Hana Mining’s (HMG-V) share price dropped 68% after the company released a long-awaited preliminary economoc assessment (PEA) on the Banana zone and zone 5 at its 70%-owned Ghanzi copper-silver project in northeastern Botswana.
The news was released after markets closed on May 14, and with the study not meeting expectations, Hana’s share price fell 88¢ to 42¢ the next day with 16.6 million shares traded, but had rebounded to 71¢ at presstime.
Hana has set out plans for a 10,000-tonne-per-day conventional open-pit copper-silver mine with an initial 13-year mine life. The mine is expected to produce 66.4 million lb. copper and 878,000 oz. silver per year at head grades of 1.02% copper and 12.13 grams silver per tonne for life-of-mine production of 863 million lb. copper and 11.4 million oz. silver. The company plans to produce a clean copper-silver concentrate grading 46% copper.
Using somewhat bullish price assumptions of US$3.40 per lb. copper, US$30 per oz. silver and an 8% discount rate, the financials of the project work out to an after-tax net present value of US$262 million and an internal rate of return of 19.3%. The after-tax rate factors in the country’s 22.5% corporate tax rate, as well as a 3% net smelter return royalty for base metals and a 5% royalty for precious metals. Payback is estimated at five years.
Adam Low, a mining analyst at Raymond James, dropped his price target for the company to $1.65 from $2.10 on the news, noting that his modelled NPV for the project dropped to US$265 million from US$415 million after factoring in the latest information. The lowered valuation resulted in a decrease of the net asset value per share to $4.17 from $5.14.
Commenting on the PEA, Low wrote that “although Hana finally delivered on its long-awaited PEA, the results of the study identified a project that is not as economically robust as we had previously modelled.”
Low identified the head grade, strip ratio and intital capital costs of the project as positive or satisfactory, but those were more than offset by higher operating costs.
Initial capital costs are pegged at US$285.5 million, while pre-production, sustaining and deferred costs bring the total to US$399 million. Life-of-mine cash costs are anticipated at US$1.82 per lb. copper net of by-product credits. The projected costs come in at US$1.96 per lb. for the first five years because the company is not yet linked to the national grid, and has factored in using heavy fuel oil until the grid is extended.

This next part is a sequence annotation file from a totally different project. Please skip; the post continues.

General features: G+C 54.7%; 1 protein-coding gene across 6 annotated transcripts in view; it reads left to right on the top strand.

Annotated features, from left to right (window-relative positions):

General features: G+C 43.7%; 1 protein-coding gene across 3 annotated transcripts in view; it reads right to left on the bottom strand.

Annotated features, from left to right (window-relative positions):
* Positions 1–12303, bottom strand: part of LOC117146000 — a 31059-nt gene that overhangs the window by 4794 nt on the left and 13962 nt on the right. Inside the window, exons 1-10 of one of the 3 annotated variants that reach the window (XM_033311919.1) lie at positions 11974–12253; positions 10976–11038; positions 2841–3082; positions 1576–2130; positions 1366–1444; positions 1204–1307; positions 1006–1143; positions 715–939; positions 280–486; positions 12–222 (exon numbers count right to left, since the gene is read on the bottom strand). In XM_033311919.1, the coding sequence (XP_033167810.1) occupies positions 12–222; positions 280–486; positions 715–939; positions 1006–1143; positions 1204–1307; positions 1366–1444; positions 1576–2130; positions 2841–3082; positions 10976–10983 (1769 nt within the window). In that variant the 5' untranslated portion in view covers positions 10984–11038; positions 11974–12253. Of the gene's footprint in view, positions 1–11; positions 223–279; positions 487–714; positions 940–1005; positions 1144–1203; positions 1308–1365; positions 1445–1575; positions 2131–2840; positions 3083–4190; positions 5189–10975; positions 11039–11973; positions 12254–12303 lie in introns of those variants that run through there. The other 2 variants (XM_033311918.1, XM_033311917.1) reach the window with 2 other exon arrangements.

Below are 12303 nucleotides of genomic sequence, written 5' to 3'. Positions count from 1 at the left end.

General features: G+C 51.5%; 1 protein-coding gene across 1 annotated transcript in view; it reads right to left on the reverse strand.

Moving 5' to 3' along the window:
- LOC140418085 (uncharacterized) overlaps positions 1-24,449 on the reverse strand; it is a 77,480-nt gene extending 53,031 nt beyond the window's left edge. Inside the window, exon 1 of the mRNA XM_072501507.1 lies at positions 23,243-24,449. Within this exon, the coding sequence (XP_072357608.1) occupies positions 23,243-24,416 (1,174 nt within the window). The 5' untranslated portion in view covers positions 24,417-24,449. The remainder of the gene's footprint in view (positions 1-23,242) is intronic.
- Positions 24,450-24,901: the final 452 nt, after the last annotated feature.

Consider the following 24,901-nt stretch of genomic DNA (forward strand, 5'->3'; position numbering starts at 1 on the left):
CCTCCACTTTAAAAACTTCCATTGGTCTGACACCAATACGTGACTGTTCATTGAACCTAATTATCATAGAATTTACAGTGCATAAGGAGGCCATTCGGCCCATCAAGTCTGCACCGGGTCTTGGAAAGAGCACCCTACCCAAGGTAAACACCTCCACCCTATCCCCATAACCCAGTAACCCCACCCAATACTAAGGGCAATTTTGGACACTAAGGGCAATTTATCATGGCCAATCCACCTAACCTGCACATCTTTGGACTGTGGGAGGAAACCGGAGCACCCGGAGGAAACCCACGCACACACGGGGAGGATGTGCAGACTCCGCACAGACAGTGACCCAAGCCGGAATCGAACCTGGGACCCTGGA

The life-of-mine strip ratio would be 6.8 to 1, with an average pit depth of 183 metres in the four pits. The company has factored in contract mining rates but is considering an owner-operated model for the feasibility study.
Other potential improvements in the feasibility study include linking earlier to the power grid, improving the resource with 2012 drilling, optimizing the pit design and adding an underground mining operation.
The new resource on the Banana zone outlined 40.9 million indicated tonnes grading 0.87% copper and 12.5 grams silver for 780 million lb. copper and 16.4 million oz. silver, plus 191.6 million inferred tonnes grading 0.6% copper and 7.1 grams silver for 2.7 billion lb. copper and 44.7 million oz. silver, all using a 0.4% copper cut-off. Zone 5 hosts 16 million inferred tonnes grading 1.47% copper and 13.2 grams silver for 520 million lb. copper and 6.8 million oz. silver.
Mineralization is characterized by a near-surface oxide zone containing chrysocolla, chalcocite and malachite, plus trace azurite and native copper, with the base of the zone lying between 40 and 50 metres vertical depth. A transition zone ranging from 3 to 10 metres thick separates the oxide and sulphide zones, and at depth copper occurs in bornite, chalcocite and chalcopyrite, and as native copper.
Hana, with $20 million in cash, plans to continue drilling the project in 2012 as it works towards a feasibility study. The company is targeting 2016 for full start-up of the mine.
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